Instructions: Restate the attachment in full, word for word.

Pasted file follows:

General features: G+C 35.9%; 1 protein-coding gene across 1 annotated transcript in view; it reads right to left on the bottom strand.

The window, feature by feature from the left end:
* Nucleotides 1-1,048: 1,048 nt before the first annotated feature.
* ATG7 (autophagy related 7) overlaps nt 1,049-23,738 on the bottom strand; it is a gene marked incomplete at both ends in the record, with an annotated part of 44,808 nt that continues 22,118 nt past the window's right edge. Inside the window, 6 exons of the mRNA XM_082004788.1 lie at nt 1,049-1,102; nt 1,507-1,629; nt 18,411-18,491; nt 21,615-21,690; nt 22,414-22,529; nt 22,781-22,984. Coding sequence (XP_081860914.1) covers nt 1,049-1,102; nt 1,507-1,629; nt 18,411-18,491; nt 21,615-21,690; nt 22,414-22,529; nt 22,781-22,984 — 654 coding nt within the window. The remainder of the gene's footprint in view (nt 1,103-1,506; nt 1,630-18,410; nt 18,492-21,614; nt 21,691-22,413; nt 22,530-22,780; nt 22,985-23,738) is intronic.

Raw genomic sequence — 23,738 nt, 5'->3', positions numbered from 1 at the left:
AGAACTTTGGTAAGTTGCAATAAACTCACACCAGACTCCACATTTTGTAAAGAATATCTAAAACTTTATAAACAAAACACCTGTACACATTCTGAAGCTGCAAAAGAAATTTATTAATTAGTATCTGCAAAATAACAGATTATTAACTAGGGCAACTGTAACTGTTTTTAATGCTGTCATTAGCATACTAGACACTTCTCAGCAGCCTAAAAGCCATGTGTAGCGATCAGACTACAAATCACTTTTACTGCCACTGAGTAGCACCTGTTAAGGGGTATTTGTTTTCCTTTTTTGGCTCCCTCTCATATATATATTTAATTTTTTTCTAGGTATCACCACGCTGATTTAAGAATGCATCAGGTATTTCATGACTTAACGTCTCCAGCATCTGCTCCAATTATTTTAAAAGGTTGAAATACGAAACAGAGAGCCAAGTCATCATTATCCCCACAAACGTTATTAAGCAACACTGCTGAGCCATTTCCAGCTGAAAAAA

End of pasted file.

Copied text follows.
General features: G+C 35.9%; 1 protein-coding gene across 1 annotated transcript in view; it reads right to left on the bottom strand.

The window, feature by feature from the left end:
* Nucleotides 1-1,048: 1,048 nt before the first annotated feature.
* ATG7 (autophagy related 7) overlaps nt 1,049-23,738 on the bottom strand; it is a gene marked incomplete at both ends in the record, with an annotated part of 44,808 nt that continues 22,118 nt past the window's right edge. Inside the window, 6 exons of the mRNA XM_082004788.1 lie at nt 1,049-1,102; nt 1,507-1,629; nt 18,411-18,491; nt 21,615-21,690; nt 22,414-22,529; nt 22,781-22,984. Coding sequence (XP_081860914.1) covers nt 1,049-1,102; nt 1,507-1,629; nt 18,411-18,491; nt 21,615-21,690; nt 22,414-22,529; nt 22,781-22,984 — 654 coding nt within the window. The remainder of the gene's footprint in view (nt 1,103-1,506; nt 1,630-18,410; nt 18,492-21,614; nt 21,691-22,413; nt 22,530-22,780; nt 22,985-23,738) is intronic.

Raw genomic sequence — 23,738 nt, 5'->3', positions numbered from 1 at the left:
AGAACTTTGGTAAGTTGCAATAAACTCACACCAGACTCCACATTTTGTAAAGAATATCTAAAACTTTATAAACAAAACACCTGTACACATTCTGAAGCTGCAAAAGAAATTTATTAATTAGTATCTGCAAAATAACAGATTATTAACTAGGGCAACTGTAACTGTTTTTAATGCTGTCATTAGCATACTAGACACTTCTCAGCAGCCTAAAAGCCATGTGTAGCGATCAGACTACAAATCACTTTTACTGCCACTGAGTAGCACCTGTTAAGGGGTATTTGTTTTCCTTTTTTGGCTCCCTCTCATATATATATTTAATTTTTTTCTAGGTATCACCACGCTGATTTAAGAATGCATCAGGTATTTCATGACTTAACGTCTCCAGCATCTGCTCCAATTATTTTAAAAGGTTGAAATACGAAACAGAGAGCCAAGTCATCATTATCCCCACAAACGTTATTAAGCAACACTGCTGAGCCATTTCCAGCTGAAAAAA